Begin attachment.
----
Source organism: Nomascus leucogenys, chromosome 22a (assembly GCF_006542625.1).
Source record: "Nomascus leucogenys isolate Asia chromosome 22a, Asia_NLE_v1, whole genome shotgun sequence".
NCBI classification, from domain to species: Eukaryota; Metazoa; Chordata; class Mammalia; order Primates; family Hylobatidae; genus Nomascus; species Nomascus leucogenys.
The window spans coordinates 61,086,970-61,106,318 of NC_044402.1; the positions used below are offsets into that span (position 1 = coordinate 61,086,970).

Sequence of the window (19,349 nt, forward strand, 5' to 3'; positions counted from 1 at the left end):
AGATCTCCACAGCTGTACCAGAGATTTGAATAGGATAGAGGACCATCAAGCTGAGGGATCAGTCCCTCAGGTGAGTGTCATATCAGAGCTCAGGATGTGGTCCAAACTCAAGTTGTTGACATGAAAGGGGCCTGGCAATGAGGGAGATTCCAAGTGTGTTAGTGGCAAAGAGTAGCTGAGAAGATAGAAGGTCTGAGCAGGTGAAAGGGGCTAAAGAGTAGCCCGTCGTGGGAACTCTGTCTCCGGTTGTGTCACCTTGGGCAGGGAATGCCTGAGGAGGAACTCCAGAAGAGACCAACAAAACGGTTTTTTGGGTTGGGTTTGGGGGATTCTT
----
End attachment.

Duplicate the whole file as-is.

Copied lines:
Source organism: Nomascus leucogenys, chromosome 22a (assembly GCF_006542625.1).
Source record: "Nomascus leucogenys isolate Asia chromosome 22a, Asia_NLE_v1, whole genome shotgun sequence".
NCBI classification, from domain to species: Eukaryota; Metazoa; Chordata; class Mammalia; order Primates; family Hylobatidae; genus Nomascus; species Nomascus leucogenys.
The window spans coordinates 61,086,970-61,106,318 of NC_044402.1; the positions used below are offsets into that span (position 1 = coordinate 61,086,970).

Sequence of the window (19,349 nt, forward strand, 5' to 3'; positions counted from 1 at the left end):
AGATCTCCACAGCTGTACCAGAGATTTGAATAGGATAGAGGACCATCAAGCTGAGGGATCAGTCCCTCAGGTGAGTGTCATATCAGAGCTCAGGATGTGGTCCAAACTCAAGTTGTTGACATGAAAGGGGCCTGGCAATGAGGGAGATTCCAAGTGTGTTAGTGGCAAAGAGTAGCTGAGAAGATAGAAGGTCTGAGCAGGTGAAAGGGGCTAAAGAGTAGCCCGTCGTGGGAACTCTGTCTCCGGTTGTGTCACCTTGGGCAGGGAATGCCTGAGGAGGAACTCCAGAAGAGACCAACAAAACGGTTTTTTGGGTTGGGTTTGGGGGATTCTT